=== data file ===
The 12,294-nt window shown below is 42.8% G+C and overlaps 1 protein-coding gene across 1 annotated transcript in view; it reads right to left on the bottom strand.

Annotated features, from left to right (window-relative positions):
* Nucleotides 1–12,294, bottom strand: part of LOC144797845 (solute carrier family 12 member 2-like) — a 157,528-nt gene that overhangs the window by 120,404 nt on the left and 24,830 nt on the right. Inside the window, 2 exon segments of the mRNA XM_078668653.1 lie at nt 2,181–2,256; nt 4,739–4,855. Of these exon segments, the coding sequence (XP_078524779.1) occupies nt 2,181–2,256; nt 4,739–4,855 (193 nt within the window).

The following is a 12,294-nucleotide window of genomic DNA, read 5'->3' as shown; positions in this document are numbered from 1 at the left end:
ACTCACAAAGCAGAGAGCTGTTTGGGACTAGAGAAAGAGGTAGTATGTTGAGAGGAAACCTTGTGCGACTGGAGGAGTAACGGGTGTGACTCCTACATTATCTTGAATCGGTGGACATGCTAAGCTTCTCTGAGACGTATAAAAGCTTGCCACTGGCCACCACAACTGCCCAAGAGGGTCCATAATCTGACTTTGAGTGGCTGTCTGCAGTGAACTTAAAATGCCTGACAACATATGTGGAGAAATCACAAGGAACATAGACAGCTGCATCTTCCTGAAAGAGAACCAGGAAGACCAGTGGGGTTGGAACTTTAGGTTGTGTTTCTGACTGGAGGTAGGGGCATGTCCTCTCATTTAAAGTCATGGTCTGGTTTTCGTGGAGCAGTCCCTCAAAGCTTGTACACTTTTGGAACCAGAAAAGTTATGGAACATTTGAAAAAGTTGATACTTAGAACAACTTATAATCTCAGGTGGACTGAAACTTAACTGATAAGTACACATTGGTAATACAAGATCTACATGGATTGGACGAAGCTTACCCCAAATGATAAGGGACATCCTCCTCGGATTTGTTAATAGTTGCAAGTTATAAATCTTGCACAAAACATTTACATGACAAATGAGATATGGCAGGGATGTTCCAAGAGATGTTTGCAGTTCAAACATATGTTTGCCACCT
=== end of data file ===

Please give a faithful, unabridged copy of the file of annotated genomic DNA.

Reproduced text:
The 12,294-nt window shown below is 42.8% G+C and overlaps 1 protein-coding gene across 1 annotated transcript in view; it reads right to left on the bottom strand.

Annotated features, from left to right (window-relative positions):
* Nucleotides 1–12,294, bottom strand: part of LOC144797845 (solute carrier family 12 member 2-like) — a 157,528-nt gene that overhangs the window by 120,404 nt on the left and 24,830 nt on the right. Inside the window, 2 exon segments of the mRNA XM_078668653.1 lie at nt 2,181–2,256; nt 4,739–4,855. Of these exon segments, the coding sequence (XP_078524779.1) occupies nt 2,181–2,256; nt 4,739–4,855 (193 nt within the window).

The following is a 12,294-nucleotide window of genomic DNA, read 5'->3' as shown; positions in this document are numbered from 1 at the left end:
ACTCACAAAGCAGAGAGCTGTTTGGGACTAGAGAAAGAGGTAGTATGTTGAGAGGAAACCTTGTGCGACTGGAGGAGTAACGGGTGTGACTCCTACATTATCTTGAATCGGTGGACATGCTAAGCTTCTCTGAGACGTATAAAAGCTTGCCACTGGCCACCACAACTGCCCAAGAGGGTCCATAATCTGACTTTGAGTGGCTGTCTGCAGTGAACTTAAAATGCCTGACAACATATGTGGAGAAATCACAAGGAACATAGACAGCTGCATCTTCCTGAAAGAGAACCAGGAAGACCAGTGGGGTTGGAACTTTAGGTTGTGTTTCTGACTGGAGGTAGGGGCATGTCCTCTCATTTAAAGTCATGGTCTGGTTTTCGTGGAGCAGTCCCTCAAAGCTTGTACACTTTTGGAACCAGAAAAGTTATGGAACATTTGAAAAAGTTGATACTTAGAACAACTTATAATCTCAGGTGGACTGAAACTTAACTGATAAGTACACATTGGTAATACAAGATCTACATGGATTGGACGAAGCTTACCCCAAATGATAAGGGACATCCTCCTCGGATTTGTTAATAGTTGCAAGTTATAAATCTTGCACAAAACATTTACATGACAAATGAGATATGGCAGGGATGTTCCAAGAGATGTTTGCAGTTCAAACATATGTTTGCCACCT